Monday, July 23, 2007
Great Place to Get A Life Bird
In the tent. Seriously. Lisa and I had just seriously crashed out at Pinefield Hut, a shelter on the Appalachian Trail, in Shenandoah National Park, after hiking 17 miles over hill and dale - a new personal 1-day best. It was a great hike, but we had to move too fast to do any serious birding - just the usual, like Indigo Buntings, Red-Eyed Vireos and Towhees.
As our eyes clamped shut and our brains began to shut down with the last light fading from the sky, and a crescent of moon showing, we heard a call not far off in the distance: Whip-purrrr-will! Whip-purrrrr-will! A Whip-poor-will!! This was a sound I have always wanted to hear! (Lisa now recalls hearing it as a young Princess, growing up near Annapolis).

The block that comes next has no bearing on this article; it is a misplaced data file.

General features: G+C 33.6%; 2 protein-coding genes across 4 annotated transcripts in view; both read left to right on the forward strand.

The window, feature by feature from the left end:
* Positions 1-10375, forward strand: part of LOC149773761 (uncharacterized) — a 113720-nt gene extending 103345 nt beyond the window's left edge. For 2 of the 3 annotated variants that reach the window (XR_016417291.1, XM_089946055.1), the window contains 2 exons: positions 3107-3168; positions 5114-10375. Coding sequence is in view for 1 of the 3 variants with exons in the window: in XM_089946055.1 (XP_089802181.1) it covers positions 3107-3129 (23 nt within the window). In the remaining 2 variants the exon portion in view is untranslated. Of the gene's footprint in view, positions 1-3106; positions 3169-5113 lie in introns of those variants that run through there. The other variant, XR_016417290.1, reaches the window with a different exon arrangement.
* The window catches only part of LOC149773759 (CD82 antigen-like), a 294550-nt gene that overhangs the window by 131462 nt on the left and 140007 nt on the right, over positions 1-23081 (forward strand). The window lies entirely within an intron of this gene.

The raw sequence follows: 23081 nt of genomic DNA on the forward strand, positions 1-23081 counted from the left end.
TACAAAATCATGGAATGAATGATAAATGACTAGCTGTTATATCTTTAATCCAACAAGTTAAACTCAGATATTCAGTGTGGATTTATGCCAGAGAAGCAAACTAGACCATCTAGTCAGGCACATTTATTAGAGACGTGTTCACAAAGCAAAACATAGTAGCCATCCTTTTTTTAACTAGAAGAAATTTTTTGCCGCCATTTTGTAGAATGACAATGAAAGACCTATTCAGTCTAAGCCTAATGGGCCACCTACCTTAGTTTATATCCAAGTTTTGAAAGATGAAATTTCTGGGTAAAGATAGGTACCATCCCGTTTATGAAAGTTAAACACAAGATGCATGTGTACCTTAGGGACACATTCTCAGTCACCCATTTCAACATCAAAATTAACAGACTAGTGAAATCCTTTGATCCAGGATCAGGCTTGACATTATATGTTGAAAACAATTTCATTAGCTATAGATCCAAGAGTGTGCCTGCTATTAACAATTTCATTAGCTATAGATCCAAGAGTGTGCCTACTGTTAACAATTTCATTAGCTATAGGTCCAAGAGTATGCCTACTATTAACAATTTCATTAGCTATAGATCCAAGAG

Just in case you are wondering, idenitfying a bird by its call, even if you haven't seen it, is legitimate, according to the American Birding Assocation's rules, which state that "identification may be by sight or sound." I feel that his is particularly legitimate for nocturnal birds, such as the Whip-poor-will.
The Cornell Lab of Ornithology says that Whi-poor-wills are believed to be declining in population, although good census data is hard to come by.
We've seen birds in strange places before. Like the Great Horned Owl hanging on for dear life to a lamp post in the parking lot at Corpus Christi, Texas, airport, after we had landed there in a stiff wind. Or the Eastern Kingbird I once saw on a bush just yards away from Merchant's Tire & Auto in busy downtown Annapolis.
Birdcouple's reminder to self: Always keep your eyes (and ears) open!